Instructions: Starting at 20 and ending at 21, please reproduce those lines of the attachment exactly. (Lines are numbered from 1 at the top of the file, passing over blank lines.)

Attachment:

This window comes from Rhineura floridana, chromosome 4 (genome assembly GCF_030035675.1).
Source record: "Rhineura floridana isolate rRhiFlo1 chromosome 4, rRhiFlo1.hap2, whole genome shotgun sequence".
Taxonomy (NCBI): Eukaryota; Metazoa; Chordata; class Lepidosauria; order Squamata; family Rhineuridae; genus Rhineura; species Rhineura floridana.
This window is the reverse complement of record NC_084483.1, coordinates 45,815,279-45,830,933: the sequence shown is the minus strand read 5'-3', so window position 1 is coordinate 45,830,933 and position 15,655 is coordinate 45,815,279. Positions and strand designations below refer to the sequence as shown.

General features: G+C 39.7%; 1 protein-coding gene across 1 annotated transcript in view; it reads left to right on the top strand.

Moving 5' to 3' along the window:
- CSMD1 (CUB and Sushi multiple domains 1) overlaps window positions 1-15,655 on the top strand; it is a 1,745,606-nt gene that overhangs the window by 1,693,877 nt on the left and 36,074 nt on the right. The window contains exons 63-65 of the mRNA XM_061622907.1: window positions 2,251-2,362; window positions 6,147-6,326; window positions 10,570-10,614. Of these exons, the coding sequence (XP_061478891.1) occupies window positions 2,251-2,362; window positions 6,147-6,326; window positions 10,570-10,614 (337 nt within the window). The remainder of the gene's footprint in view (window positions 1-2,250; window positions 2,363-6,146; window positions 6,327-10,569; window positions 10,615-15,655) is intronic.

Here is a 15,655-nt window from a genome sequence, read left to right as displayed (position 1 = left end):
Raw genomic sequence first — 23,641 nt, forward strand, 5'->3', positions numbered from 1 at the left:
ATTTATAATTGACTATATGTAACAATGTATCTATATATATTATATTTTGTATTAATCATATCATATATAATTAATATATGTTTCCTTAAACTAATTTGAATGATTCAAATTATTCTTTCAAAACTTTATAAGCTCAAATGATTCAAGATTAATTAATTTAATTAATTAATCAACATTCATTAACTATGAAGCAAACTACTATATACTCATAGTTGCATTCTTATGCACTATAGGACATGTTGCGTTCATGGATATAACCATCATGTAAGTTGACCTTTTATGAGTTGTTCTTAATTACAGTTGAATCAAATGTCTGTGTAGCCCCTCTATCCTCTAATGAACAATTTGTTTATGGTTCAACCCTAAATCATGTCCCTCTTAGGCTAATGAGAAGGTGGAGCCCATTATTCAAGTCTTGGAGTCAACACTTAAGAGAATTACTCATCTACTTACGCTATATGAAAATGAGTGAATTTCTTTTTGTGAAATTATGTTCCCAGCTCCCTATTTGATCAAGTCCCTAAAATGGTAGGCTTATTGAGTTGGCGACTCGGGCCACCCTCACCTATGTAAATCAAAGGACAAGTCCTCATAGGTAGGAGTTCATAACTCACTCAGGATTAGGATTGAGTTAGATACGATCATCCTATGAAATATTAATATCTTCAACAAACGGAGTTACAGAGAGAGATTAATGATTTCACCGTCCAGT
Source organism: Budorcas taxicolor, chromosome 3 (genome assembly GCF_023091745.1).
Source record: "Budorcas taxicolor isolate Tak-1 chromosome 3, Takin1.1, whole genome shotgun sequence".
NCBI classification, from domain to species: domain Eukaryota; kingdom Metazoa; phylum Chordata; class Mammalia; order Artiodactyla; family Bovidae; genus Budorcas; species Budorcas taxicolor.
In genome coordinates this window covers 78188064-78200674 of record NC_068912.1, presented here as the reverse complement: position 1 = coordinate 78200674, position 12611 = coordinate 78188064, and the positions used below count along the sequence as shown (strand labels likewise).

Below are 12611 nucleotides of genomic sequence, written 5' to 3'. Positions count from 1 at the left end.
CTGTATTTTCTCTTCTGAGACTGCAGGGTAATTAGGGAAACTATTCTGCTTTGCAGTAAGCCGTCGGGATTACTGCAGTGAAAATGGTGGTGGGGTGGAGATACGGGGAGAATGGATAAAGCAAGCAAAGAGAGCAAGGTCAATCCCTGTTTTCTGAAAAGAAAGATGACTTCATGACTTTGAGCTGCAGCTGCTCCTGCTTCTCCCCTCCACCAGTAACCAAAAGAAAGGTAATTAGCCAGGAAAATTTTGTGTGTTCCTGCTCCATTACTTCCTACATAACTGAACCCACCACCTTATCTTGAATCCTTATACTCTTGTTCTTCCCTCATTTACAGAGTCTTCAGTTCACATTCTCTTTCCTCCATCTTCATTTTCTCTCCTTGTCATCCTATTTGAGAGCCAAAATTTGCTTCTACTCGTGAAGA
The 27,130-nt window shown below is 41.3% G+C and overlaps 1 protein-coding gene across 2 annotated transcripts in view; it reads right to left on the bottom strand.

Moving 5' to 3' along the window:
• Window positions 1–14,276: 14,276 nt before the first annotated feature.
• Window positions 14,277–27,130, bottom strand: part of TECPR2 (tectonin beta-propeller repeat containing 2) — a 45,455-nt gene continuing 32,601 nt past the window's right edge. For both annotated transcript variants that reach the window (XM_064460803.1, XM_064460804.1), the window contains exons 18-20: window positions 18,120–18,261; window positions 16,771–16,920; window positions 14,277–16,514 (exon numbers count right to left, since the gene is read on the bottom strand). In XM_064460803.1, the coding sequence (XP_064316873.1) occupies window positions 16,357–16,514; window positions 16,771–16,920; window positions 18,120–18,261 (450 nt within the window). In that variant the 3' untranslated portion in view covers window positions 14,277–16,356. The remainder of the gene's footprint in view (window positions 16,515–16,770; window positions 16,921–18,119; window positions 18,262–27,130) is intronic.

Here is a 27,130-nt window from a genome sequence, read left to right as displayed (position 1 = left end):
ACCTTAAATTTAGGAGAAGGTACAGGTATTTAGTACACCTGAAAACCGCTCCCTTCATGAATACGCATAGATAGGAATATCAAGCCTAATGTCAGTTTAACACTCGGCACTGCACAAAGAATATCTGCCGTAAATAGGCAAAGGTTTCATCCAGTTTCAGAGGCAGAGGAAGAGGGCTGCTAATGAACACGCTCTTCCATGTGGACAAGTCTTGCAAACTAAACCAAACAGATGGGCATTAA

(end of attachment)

• Window positions 14,277–27,130, bottom strand: part of TECPR2 (tectonin beta-propeller repeat containing 2) — a 45,455-nt gene continuing 32,601 nt past the window's right edge. For both annotated transcript variants that reach the window (XM_064460803.1, XM_064460804.1), the window contains exons 18-20: window positions 18,120–18,261; window positions 16,771–16,920; window positions 14,277–16,514 (exon numbers count right to left, since the gene is read on the bottom strand). In XM_064460803.1, the coding sequence (XP_064316873.1) occupies window positions 16,357–16,514; window positions 16,771–16,920; window positions 18,120–18,261 (450 nt within the window). In that variant the 3' untranslated portion in view covers window positions 14,277–16,356. The remainder of the gene's footprint in view (window positions 16,515–16,770; window positions 16,921–18,119; window positions 18,262–27,130) is intronic.

Here is a 27,130-nt window from a genome sequence, read left to right as displayed (position 1 = left end):